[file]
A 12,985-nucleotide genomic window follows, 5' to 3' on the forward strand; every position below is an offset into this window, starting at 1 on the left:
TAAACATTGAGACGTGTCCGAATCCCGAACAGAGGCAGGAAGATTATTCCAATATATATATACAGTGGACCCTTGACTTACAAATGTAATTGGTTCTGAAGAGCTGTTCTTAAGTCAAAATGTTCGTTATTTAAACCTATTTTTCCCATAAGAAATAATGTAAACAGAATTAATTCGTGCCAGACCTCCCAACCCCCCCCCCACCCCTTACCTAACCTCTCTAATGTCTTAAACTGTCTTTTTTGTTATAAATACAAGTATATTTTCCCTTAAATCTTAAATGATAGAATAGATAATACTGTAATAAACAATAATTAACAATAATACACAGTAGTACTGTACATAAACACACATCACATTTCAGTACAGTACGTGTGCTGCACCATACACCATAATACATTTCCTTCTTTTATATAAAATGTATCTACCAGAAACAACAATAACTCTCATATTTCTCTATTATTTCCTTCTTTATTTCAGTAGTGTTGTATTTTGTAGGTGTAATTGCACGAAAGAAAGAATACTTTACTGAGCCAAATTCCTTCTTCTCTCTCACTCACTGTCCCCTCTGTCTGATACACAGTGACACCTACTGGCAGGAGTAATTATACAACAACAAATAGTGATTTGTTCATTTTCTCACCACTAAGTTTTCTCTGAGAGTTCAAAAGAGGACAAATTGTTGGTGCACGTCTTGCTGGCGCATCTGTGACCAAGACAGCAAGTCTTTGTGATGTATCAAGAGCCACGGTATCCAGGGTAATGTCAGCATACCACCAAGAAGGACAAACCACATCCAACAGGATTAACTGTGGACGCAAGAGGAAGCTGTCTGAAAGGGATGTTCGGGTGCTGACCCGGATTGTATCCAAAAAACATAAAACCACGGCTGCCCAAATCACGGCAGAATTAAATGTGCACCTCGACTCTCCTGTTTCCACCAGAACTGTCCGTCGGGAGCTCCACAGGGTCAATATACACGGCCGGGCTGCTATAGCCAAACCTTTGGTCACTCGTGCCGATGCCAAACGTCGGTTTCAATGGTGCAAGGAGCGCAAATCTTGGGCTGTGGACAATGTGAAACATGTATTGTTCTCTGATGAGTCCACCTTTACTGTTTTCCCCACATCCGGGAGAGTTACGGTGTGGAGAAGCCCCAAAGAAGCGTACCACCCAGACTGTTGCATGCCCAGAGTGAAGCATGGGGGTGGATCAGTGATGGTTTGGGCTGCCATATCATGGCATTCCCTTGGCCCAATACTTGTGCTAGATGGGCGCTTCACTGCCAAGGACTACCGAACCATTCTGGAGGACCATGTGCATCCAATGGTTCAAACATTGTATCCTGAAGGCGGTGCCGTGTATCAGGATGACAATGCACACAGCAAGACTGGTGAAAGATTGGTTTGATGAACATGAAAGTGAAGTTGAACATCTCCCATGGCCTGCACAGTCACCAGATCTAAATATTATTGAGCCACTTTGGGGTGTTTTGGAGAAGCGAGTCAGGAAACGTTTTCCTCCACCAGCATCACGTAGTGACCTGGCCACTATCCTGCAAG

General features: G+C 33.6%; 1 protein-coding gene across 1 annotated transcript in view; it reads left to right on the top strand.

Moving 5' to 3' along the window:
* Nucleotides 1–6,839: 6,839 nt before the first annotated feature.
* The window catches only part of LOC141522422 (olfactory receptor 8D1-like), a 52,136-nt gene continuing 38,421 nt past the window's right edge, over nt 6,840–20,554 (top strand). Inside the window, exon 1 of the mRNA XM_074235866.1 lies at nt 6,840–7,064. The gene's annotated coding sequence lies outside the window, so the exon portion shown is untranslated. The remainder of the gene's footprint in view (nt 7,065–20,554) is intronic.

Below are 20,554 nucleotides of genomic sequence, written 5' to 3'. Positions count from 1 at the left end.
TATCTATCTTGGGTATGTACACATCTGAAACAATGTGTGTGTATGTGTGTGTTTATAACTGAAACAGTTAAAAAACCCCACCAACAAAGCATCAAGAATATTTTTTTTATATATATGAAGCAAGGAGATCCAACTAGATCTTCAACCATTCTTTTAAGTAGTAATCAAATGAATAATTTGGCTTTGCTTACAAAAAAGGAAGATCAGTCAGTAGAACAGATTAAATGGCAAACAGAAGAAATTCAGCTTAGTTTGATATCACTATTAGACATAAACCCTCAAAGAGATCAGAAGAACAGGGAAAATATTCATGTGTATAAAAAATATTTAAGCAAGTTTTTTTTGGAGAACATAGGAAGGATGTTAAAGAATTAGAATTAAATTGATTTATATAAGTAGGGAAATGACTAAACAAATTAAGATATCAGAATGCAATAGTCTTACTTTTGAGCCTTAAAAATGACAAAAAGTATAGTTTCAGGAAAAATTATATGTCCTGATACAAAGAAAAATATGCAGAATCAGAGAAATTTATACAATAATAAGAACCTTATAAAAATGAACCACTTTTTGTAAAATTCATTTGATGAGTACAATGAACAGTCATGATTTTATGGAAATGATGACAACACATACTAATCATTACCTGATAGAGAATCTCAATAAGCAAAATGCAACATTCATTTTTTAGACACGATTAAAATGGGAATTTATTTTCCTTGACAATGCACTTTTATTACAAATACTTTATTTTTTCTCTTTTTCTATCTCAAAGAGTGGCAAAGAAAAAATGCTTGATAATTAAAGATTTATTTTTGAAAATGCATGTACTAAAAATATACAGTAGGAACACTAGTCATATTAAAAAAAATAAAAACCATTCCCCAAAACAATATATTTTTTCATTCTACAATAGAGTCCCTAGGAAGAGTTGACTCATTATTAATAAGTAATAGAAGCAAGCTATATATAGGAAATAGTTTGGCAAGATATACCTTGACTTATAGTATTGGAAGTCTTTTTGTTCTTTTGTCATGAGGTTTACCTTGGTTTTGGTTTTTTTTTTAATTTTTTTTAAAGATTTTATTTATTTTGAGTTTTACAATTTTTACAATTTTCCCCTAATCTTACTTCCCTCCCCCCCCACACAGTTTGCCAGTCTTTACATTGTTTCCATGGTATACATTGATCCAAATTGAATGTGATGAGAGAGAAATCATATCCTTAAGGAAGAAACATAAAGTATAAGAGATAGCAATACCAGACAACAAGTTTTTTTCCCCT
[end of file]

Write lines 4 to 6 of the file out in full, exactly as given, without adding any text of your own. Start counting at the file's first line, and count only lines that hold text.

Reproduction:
Moving 5' to 3' along the window:
* Nucleotides 1–6,839: 6,839 nt before the first annotated feature.
* The window catches only part of LOC141522422 (olfactory receptor 8D1-like), a 52,136-nt gene continuing 38,421 nt past the window's right edge, over nt 6,840–20,554 (top strand). Inside the window, exon 1 of the mRNA XM_074235866.1 lies at nt 6,840–7,064. The gene's annotated coding sequence lies outside the window, so the exon portion shown is untranslated. The remainder of the gene's footprint in view (nt 7,065–20,554) is intronic.